Mashriqi remained in jail for 18 months. Meanwhile, the Government of Pakistan took no meaningful action to address the Bengali grievances. The autocratic style of rule led to a collapse of Jinnah’s Muslim League in the first provincial elections, which were held in 1954 in East Pakistan. Mashriqi sensed the disunity in the country. As a humanitarian and believer in the unity of people from all races and faiths, he was deeply concerned that the country would be torn apart. Therefore, in a historic speech addressing a large gathering in Minto Park (later Iqbal Park, Lahore) in 1956, Mashriqi issued a wake-up call to those in power as well as the nation:
“Ye Muslims! Today from this platform I sound you a warning. Listen carefully and ponder. Sometime in the future, probably in 1970, you will be confronted with a perilous situation. In 1970 – I see it clearly – the nation will be stormed from all sides. The internal situation would have deteriorated gravely. A panic of widespread bloodshed will sweep the nation. The frenzy of racial and provincial prejudices will grip the whole country. Zindabad [long live] and murdabad [death to] will defean your ears. Plans will be initiated to dismember the country. Take it from me that in 1970, Pakistan will be plagued with a grave threat to its sovereignty. You might actually lose it if the reigns of the country were not in the hands of courageous and unrelenting leadership…Or, the governance of the country will fall in the hands of spineless self-seekers or self-centred opportunists…I warn you about 1970. I warn you to prepare from now to face the situation which will emerge in that year.”
Following Liaquat Ali’s assassination on October 16, 1951, subsequent governments maintained the status quo. The poor governance of the civil government paved the way for army rule and General (later President) Mohammad Ayub Khan took advantage of the situation to impose Martial Law. Despite taking some steps to redress Bengali resentment, Ayub Khan failed to win the Bengalis’ hearts. East Pakistan’s resentment against West Pakistan continued to grow. I saw the situation with my own eyes when I visited East Pakistan in 1969.
When Ayub Khan’s government fell, he handed power to the Army Chief, General (later President) Mohammad Yahya Khan. Under Yahya’s Government, elections were held and, in East Pakistan, Sheikh Mujibur Rahman’s party (Awami League) received a clear majority in the National Assembly and Provincial Assembly. To prevent Mujibur Rahman from gaining power, Yahya did not convene a National Assembly session to elect a new Prime Minister. He instead tried to broker a power-sharing arrangement for himself with Zulfiqar Ali Bhutto (whose Pakistan Peoples Party ended up in second position in the elections). It seemed that both Yahya and Bhutto were willing to risk the break-up of Pakistan to secure power for themselves. Once again, the grievances of the Bengalis were ignored by the leadership.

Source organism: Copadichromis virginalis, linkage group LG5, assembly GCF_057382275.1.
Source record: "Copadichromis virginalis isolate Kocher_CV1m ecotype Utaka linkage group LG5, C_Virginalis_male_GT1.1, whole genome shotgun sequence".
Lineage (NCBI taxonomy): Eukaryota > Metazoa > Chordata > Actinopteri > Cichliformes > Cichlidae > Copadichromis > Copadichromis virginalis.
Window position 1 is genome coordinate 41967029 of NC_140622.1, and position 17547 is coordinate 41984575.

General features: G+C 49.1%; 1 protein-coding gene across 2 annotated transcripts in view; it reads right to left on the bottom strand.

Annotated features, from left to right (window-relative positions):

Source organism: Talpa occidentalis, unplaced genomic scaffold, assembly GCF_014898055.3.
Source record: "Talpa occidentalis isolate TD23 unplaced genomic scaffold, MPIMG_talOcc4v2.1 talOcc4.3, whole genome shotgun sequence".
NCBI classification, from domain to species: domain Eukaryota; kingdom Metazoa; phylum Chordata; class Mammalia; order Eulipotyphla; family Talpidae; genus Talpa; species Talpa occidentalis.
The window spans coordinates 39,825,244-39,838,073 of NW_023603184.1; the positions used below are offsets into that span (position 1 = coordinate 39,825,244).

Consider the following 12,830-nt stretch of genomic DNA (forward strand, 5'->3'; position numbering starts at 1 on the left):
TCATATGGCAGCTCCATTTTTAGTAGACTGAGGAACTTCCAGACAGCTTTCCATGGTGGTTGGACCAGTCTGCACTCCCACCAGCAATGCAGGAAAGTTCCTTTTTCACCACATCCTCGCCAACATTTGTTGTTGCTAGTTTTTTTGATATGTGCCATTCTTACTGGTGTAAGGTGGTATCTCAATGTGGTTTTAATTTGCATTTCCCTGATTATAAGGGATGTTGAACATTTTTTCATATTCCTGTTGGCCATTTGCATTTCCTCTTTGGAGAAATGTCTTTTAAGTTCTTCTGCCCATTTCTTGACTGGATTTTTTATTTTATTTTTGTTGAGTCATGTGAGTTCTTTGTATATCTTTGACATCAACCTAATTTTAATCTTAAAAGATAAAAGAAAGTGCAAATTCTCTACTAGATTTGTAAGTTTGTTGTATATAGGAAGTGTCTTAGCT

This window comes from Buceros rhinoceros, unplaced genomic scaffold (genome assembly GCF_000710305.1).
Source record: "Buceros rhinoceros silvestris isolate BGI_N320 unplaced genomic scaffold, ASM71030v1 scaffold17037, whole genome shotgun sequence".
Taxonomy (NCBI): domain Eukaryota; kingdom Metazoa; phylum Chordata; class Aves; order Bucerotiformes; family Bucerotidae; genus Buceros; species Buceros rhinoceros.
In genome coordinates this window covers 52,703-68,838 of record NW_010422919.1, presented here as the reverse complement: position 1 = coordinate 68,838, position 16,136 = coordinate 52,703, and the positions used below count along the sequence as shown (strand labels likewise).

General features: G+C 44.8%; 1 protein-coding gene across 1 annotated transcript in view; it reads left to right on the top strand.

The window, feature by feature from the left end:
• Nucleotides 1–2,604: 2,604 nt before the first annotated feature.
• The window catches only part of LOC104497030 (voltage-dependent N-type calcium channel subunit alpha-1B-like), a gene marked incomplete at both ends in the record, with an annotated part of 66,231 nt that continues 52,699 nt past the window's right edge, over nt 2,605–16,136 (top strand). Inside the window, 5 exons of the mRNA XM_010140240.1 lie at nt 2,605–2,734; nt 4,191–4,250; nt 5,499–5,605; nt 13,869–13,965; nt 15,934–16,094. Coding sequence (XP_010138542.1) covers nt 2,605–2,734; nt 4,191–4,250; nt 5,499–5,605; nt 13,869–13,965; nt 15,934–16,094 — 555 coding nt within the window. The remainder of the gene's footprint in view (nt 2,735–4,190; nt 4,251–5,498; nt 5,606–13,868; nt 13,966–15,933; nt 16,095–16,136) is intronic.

With these types of political maneuvers, relations between East and West Pakistan deteriorated gravely. Yahya didn’t seem interested in visiting East Pakistan or understanding the ground realities. Finally, under pressure from the East Wing’s Armed Forces, Yahya finally arrived in Dhaka on March 15, 1971. During a high-level meeting in Dhaka, Air Commodore Zafar Masud, Commander of the Pakistan Air Force’s East Wing (and also Allama Mashriqi’s niece’s son), adamantly opposed the use of force against the Bengalis and suggested a political settlement (for more information, read my book entitled Air Commodore M. Zafar Masud: A Pioneer of the Pakistan Air Force). Nevertheless, Yahya ordered military action. This led to the War of Bangladesh Independence. Ultimately, the Pakistan Army surrendered (90,000 soldiers and civilians became prisoners of war) and Bangladesh emerged as a sovereign country on December 16, 1971.
Had the Government listened to Mashriqi’s concern for the Bengalis and treated East Pakistan fairly, the country would have remained intact and the West Pakistanis’ humiliating surrender, along with the many human atrocities and suffering that accompanied the war, would not have occurred. A selfless and visionary leadership could have kept Pakistan united. The country still awaits this kind of leadership, even today.
Nasim Yousaf (grandson of Allama Mashriqi) has been conducting research on the history of the Indian sub-continent since 1996. These efforts have led him to some of the most prestigious research libraries in the US, U.K., and Canada. He has produced 15 books and 19 digitized files of rare works related to Mashriqi. He has also presented papers at American academic conferences and his articles have been published in peer-reviewed journals, namely Harvard Asia Quarterly, Pakistaniaat, World History Encyclopedia, and teaching journal Education About Asia.
Copyright © 2016 Nasim Yousaf